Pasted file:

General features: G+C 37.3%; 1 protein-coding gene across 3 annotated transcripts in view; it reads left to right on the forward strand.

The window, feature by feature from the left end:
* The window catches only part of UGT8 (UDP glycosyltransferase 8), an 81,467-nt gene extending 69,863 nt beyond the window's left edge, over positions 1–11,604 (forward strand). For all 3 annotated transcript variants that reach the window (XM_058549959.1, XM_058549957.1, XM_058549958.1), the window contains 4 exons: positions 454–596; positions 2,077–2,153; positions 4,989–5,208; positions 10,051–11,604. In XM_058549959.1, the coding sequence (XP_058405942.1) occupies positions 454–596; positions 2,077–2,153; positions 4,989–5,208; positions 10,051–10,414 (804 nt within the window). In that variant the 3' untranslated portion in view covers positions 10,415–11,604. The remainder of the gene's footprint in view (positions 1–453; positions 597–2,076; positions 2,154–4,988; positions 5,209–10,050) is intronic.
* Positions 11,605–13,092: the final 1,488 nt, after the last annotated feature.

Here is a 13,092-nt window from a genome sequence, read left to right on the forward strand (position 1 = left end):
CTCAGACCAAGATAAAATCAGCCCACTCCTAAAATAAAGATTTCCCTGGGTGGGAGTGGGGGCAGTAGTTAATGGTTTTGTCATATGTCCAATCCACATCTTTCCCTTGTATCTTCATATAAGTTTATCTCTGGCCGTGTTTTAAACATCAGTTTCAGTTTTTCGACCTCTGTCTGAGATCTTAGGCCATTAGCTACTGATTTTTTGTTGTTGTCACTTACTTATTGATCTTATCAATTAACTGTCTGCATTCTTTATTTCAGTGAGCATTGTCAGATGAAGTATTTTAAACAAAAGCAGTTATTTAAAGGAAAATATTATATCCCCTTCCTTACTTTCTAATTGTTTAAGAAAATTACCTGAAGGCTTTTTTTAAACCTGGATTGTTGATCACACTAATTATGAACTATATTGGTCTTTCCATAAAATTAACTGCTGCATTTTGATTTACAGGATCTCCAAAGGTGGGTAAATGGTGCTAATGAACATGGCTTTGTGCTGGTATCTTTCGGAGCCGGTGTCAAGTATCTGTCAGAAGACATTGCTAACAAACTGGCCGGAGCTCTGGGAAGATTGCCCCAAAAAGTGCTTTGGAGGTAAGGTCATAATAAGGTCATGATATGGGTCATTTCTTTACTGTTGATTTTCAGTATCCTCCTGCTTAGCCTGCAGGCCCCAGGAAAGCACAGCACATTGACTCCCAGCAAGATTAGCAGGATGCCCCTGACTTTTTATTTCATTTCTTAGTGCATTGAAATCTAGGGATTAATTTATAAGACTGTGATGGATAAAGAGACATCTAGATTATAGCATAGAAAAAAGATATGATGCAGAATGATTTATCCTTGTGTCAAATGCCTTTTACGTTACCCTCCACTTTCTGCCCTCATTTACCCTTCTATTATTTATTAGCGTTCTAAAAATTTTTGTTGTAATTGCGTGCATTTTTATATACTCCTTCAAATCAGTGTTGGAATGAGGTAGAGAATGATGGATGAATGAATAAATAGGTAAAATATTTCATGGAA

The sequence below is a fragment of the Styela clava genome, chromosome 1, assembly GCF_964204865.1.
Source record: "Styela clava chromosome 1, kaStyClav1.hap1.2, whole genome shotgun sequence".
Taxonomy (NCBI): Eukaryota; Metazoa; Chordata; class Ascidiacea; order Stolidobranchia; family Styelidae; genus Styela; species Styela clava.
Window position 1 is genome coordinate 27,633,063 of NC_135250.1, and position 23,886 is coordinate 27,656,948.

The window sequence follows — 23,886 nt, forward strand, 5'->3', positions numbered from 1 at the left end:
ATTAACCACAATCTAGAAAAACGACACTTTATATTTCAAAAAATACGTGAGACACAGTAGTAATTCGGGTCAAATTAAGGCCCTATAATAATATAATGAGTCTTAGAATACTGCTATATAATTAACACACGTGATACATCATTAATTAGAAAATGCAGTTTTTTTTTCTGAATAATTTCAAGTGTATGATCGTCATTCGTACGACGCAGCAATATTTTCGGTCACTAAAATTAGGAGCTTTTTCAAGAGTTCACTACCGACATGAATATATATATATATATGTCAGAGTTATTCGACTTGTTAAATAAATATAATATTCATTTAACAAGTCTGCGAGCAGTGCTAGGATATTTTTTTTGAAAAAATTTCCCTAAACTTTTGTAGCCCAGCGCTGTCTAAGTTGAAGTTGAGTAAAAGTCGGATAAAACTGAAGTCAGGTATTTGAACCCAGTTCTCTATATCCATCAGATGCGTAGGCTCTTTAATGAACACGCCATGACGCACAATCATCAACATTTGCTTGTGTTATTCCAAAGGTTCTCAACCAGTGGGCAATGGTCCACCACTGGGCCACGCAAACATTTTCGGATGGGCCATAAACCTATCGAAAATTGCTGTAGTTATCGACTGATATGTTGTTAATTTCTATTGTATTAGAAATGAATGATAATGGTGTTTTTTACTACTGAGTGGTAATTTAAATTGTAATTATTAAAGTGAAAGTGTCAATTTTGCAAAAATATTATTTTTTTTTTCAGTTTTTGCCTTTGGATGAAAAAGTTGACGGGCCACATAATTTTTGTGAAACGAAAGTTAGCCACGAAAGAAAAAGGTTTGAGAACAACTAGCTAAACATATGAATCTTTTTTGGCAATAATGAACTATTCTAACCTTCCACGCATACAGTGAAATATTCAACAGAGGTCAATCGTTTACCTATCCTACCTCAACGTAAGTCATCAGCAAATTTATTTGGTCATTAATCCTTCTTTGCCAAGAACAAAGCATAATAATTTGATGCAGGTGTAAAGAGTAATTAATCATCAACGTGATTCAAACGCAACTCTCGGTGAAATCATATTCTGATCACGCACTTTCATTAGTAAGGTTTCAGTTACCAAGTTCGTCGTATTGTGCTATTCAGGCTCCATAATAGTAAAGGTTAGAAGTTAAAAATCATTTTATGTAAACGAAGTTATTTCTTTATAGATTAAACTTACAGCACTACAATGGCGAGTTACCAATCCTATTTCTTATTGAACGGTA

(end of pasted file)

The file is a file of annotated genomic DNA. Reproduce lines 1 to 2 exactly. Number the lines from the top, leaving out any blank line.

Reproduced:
General features: G+C 37.3%; 1 protein-coding gene across 3 annotated transcripts in view; it reads left to right on the forward strand.

The window, feature by feature from the left end: